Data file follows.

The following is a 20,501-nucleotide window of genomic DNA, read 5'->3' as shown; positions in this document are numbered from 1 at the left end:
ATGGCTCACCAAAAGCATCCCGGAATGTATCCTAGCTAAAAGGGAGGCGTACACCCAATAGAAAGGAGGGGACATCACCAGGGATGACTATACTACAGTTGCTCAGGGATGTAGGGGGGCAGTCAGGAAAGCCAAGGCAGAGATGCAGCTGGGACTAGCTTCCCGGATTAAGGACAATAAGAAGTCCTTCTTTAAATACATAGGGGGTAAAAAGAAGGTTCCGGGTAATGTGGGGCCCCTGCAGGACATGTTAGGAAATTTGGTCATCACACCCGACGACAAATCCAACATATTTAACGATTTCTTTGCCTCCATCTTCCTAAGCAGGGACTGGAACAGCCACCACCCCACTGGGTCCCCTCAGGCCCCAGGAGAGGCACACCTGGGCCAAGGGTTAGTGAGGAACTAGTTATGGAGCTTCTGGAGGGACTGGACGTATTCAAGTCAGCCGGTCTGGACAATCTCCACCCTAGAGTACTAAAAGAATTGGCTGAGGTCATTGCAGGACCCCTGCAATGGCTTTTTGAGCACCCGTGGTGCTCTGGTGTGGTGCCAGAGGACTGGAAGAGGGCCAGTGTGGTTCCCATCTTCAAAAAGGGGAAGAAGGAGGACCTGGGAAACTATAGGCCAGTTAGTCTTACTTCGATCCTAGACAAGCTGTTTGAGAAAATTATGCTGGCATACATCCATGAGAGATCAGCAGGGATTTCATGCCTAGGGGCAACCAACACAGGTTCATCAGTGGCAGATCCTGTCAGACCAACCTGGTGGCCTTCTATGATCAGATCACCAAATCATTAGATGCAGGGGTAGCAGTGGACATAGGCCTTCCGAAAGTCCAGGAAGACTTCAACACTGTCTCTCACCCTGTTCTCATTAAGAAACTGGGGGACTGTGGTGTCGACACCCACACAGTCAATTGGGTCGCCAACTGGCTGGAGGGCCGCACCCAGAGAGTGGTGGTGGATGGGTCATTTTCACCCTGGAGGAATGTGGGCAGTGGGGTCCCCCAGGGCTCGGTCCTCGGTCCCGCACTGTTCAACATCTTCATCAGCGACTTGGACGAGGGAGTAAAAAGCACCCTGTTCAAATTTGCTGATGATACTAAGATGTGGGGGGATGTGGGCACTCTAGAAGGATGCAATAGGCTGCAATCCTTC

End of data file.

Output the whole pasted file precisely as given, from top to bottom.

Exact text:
The following is a 20,501-nucleotide window of genomic DNA, read 5'->3' as shown; positions in this document are numbered from 1 at the left end:
ATGGCTCACCAAAAGCATCCCGGAATGTATCCTAGCTAAAAGGGAGGCGTACACCCAATAGAAAGGAGGGGACATCACCAGGGATGACTATACTACAGTTGCTCAGGGATGTAGGGGGGCAGTCAGGAAAGCCAAGGCAGAGATGCAGCTGGGACTAGCTTCCCGGATTAAGGACAATAAGAAGTCCTTCTTTAAATACATAGGGGGTAAAAAGAAGGTTCCGGGTAATGTGGGGCCCCTGCAGGACATGTTAGGAAATTTGGTCATCACACCCGACGACAAATCCAACATATTTAACGATTTCTTTGCCTCCATCTTCCTAAGCAGGGACTGGAACAGCCACCACCCCACTGGGTCCCCTCAGGCCCCAGGAGAGGCACACCTGGGCCAAGGGTTAGTGAGGAACTAGTTATGGAGCTTCTGGAGGGACTGGACGTATTCAAGTCAGCCGGTCTGGACAATCTCCACCCTAGAGTACTAAAAGAATTGGCTGAGGTCATTGCAGGACCCCTGCAATGGCTTTTTGAGCACCCGTGGTGCTCTGGTGTGGTGCCAGAGGACTGGAAGAGGGCCAGTGTGGTTCCCATCTTCAAAAAGGGGAAGAAGGAGGACCTGGGAAACTATAGGCCAGTTAGTCTTACTTCGATCCTAGACAAGCTGTTTGAGAAAATTATGCTGGCATACATCCATGAGAGATCAGCAGGGATTTCATGCCTAGGGGCAACCAACACAGGTTCATCAGTGGCAGATCCTGTCAGACCAACCTGGTGGCCTTCTATGATCAGATCACCAAATCATTAGATGCAGGGGTAGCAGTGGACATAGGCCTTCCGAAAGTCCAGGAAGACTTCAACACTGTCTCTCACCCTGTTCTCATTAAGAAACTGGGGGACTGTGGTGTCGACACCCACACAGTCAATTGGGTCGCCAACTGGCTGGAGGGCCGCACCCAGAGAGTGGTGGTGGATGGGTCATTTTCACCCTGGAGGAATGTGGGCAGTGGGGTCCCCCAGGGCTCGGTCCTCGGTCCCGCACTGTTCAACATCTTCATCAGCGACTTGGACGAGGGAGTAAAAAGCACCCTGTTCAAATTTGCTGATGATACTAAGATGTGGGGGGATGTGGGCACTCTAGAAGGATGCAATAGGCTGCAATCCTTC